Specifically, an employer can’t require an employee to disclose username or password information for personal social media accounts; require an employee to access his or her social media accounts in the presence of the employer; or otherwise divulge personal social media information. Further, employers can’t discharge, discipline or retaliate against employees for not complying with such requests.

There are, however, exceptions. An employer can go after information on a social media account that’s reasonably believed to be relevant to investigations of employee misconduct or a violation of law. Employers also may require employee disclosure of passwords necessary for accessing an employer-issued electronic device.

What constitutes social media?

The definition of social media as it applies to this law is very broad and can include any electronic service, account or content such as videos, photos, blogs, podcasts, text and instant messages, and websites.

Further, while the law applies to accessing ‘personal social media,’ the term ‘personal’ is not further defined, which may create ambiguity. For example, an employee’s LinkedIn account could be used to promote his or her employer’s business but is also ‘personal’ to the employee.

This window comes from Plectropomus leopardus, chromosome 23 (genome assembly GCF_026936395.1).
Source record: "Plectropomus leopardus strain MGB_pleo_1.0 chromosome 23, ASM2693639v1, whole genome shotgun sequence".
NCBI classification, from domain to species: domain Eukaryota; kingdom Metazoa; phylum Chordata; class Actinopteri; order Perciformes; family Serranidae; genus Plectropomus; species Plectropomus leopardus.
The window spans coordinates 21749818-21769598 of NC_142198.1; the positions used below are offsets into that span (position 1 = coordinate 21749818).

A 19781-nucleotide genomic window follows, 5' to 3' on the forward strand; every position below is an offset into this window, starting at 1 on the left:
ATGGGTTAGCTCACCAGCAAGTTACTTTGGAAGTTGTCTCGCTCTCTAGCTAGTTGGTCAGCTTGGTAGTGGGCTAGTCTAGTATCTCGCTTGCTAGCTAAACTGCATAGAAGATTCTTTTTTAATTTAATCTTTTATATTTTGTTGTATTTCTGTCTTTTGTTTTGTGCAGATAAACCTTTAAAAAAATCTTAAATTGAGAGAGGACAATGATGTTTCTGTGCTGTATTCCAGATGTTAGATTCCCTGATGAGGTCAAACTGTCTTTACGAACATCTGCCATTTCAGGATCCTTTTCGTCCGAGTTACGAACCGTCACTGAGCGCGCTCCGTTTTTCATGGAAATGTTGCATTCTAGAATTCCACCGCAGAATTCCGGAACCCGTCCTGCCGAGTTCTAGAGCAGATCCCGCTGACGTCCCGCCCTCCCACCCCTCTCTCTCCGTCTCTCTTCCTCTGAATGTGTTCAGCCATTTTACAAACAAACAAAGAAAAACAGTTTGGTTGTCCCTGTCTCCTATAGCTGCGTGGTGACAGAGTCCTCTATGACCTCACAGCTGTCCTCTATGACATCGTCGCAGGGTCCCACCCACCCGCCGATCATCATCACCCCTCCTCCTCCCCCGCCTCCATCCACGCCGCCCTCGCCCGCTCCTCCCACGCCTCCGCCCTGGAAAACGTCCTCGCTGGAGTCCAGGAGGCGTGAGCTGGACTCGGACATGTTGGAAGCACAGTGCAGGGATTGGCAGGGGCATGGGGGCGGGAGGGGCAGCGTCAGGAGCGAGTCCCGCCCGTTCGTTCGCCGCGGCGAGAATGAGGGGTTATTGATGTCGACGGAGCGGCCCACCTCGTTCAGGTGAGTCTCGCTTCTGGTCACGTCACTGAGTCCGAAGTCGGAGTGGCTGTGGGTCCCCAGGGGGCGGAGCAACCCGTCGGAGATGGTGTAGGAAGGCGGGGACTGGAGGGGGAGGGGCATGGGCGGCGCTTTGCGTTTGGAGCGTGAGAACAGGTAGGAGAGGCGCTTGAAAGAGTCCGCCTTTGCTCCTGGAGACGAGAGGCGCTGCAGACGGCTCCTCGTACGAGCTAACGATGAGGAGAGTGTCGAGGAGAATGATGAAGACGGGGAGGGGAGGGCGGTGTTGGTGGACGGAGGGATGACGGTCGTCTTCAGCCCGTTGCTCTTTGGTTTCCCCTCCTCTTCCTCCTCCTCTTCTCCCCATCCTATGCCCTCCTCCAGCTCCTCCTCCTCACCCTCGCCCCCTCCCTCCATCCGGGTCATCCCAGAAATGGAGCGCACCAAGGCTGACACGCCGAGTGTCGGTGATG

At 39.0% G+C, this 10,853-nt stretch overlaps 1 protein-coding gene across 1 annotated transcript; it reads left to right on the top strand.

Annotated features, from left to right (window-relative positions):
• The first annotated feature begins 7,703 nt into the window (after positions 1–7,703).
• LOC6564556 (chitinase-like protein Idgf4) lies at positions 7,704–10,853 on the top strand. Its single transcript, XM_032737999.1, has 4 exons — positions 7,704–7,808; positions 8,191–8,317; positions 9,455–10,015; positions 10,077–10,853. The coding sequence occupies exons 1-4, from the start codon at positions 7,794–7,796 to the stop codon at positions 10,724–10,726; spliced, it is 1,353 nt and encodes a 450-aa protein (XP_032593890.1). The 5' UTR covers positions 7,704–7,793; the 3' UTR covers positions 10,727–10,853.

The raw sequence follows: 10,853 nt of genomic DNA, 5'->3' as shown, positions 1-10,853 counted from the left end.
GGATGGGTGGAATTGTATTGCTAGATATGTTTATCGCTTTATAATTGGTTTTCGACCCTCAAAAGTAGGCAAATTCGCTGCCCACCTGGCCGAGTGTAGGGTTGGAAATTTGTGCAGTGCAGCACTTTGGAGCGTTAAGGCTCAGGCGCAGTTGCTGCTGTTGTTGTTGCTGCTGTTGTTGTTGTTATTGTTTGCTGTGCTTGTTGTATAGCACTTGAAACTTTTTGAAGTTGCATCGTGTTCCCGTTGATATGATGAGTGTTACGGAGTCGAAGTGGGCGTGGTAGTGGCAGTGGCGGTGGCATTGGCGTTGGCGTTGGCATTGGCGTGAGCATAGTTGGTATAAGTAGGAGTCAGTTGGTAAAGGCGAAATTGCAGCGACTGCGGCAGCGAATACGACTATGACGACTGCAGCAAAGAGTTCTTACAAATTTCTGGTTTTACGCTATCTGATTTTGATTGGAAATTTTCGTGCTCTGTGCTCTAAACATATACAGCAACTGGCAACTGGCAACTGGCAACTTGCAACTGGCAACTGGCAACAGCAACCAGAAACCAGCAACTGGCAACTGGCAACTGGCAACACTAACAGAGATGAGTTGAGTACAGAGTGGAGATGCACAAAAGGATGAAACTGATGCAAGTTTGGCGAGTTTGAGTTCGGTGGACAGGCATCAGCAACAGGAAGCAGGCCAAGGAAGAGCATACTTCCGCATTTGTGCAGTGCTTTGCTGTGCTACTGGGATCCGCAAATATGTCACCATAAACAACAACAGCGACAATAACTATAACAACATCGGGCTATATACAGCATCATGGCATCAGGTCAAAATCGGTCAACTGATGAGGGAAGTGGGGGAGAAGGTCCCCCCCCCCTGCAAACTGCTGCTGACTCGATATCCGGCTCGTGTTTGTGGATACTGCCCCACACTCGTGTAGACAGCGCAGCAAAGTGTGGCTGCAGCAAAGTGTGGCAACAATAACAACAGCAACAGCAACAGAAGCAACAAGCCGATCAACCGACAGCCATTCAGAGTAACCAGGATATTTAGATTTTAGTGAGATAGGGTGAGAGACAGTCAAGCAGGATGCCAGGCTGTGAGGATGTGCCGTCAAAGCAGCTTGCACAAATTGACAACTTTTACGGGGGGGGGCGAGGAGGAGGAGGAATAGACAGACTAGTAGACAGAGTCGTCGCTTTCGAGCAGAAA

What changes are coming for limited liability companies?

A 2012 bill that becomes effective Jan. 1, 2014, repeals California’s Beverly-Killea Limited Liability Company Act and replaces it with the California Revised Uniform Limited Liability Company Act. It will apply to all California LLCs existing on Jan. 1, 2014, and no LLC can opt out.

The new law presumes an LLC is member managed, unless the company’s articles of incorporation and operating agreement specifically provide otherwise. In  member-managed agreements, all members can act as agents of the LLC, where in manager managed arrangements, it’s only the managers.

Other provisions are specific to fiduciary duties. Expressly, the law says managers can’t eliminate the duty of loyalty, which a manager typically owes to the LLC along with the duty of care. However, duties of care and loyalty can be modified ‘in a written operating agreement with the informed written consent of the members.’ For instance, the duty of care can be lowered, although not ‘unreasonably reduced.’

The new act also states that while an operating agreement may ‘eliminate or limit’ a member or manager’s liability for monetary damages with respect to a breach of the duty of care, it cannot do so with respect to a breach of the duty of loyalty.

What should affected companies do?

While prior operating agreements will remain in effect after Jan. 1, 2014, the new act will apply to ‘acts,’ ‘transactions’ and ‘contracts’ entered into on or after that date. Accordingly, it makes sense for LLCs to talk with counsel to make sure the new default rules don’t change an LLC’s understanding of its existing rights and obligations.